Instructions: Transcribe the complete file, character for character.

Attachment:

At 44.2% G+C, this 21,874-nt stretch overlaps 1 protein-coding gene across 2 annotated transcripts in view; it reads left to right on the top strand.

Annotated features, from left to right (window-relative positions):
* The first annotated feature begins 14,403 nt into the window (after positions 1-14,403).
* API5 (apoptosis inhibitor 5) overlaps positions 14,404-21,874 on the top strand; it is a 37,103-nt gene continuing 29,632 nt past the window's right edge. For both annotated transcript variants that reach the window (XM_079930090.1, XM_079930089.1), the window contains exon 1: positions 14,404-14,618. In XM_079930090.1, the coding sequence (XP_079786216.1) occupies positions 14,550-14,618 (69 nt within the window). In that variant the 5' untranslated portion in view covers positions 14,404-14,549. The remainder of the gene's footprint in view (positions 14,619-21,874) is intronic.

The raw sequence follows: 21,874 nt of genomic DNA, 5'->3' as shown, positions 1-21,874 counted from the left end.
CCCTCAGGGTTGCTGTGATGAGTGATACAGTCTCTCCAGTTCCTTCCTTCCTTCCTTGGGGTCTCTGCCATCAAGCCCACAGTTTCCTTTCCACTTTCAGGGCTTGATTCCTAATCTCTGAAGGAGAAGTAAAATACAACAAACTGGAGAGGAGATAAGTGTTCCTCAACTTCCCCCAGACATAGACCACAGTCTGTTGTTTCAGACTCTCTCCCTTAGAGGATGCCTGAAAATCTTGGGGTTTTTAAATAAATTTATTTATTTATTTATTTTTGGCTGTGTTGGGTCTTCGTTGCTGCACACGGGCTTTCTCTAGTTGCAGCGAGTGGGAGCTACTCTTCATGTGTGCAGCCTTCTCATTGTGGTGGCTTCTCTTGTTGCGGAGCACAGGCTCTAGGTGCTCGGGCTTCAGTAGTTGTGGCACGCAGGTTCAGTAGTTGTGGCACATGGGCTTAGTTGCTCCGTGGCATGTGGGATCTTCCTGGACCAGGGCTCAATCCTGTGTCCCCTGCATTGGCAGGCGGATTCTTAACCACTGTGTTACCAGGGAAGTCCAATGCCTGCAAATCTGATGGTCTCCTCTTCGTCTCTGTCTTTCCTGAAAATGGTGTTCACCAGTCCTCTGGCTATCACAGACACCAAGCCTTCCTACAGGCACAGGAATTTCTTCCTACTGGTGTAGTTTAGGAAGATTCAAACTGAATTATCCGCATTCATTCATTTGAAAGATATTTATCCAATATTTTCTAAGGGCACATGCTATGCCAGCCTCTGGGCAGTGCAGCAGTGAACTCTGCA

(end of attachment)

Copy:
At 44.2% G+C, this 21,874-nt stretch overlaps 1 protein-coding gene across 2 annotated transcripts in view; it reads left to right on the top strand.

Annotated features, from left to right (window-relative positions):
* The first annotated feature begins 14,403 nt into the window (after positions 1-14,403).
* API5 (apoptosis inhibitor 5) overlaps positions 14,404-21,874 on the top strand; it is a 37,103-nt gene continuing 29,632 nt past the window's right edge. For both annotated transcript variants that reach the window (XM_079930090.1, XM_079930089.1), the window contains exon 1: positions 14,404-14,618. In XM_079930090.1, the coding sequence (XP_079786216.1) occupies positions 14,550-14,618 (69 nt within the window). In that variant the 5' untranslated portion in view covers positions 14,404-14,549. The remainder of the gene's footprint in view (positions 14,619-21,874) is intronic.

The raw sequence follows: 21,874 nt of genomic DNA, 5'->3' as shown, positions 1-21,874 counted from the left end.
CCCTCAGGGTTGCTGTGATGAGTGATACAGTCTCTCCAGTTCCTTCCTTCCTTCCTTGGGGTCTCTGCCATCAAGCCCACAGTTTCCTTTCCACTTTCAGGGCTTGATTCCTAATCTCTGAAGGAGAAGTAAAATACAACAAACTGGAGAGGAGATAAGTGTTCCTCAACTTCCCCCAGACATAGACCACAGTCTGTTGTTTCAGACTCTCTCCCTTAGAGGATGCCTGAAAATCTTGGGGTTTTTAAATAAATTTATTTATTTATTTATTTTTGGCTGTGTTGGGTCTTCGTTGCTGCACACGGGCTTTCTCTAGTTGCAGCGAGTGGGAGCTACTCTTCATGTGTGCAGCCTTCTCATTGTGGTGGCTTCTCTTGTTGCGGAGCACAGGCTCTAGGTGCTCGGGCTTCAGTAGTTGTGGCACGCAGGTTCAGTAGTTGTGGCACATGGGCTTAGTTGCTCCGTGGCATGTGGGATCTTCCTGGACCAGGGCTCAATCCTGTGTCCCCTGCATTGGCAGGCGGATTCTTAACCACTGTGTTACCAGGGAAGTCCAATGCCTGCAAATCTGATGGTCTCCTCTTCGTCTCTGTCTTTCCTGAAAATGGTGTTCACCAGTCCTCTGGCTATCACAGACACCAAGCCTTCCTACAGGCACAGGAATTTCTTCCTACTGGTGTAGTTTAGGAAGATTCAAACTGAATTATCCGCATTCATTCATTTGAAAGATATTTATCCAATATTTTCTAAGGGCACATGCTATGCCAGCCTCTGGGCAGTGCAGCAGTGAACTCTGCA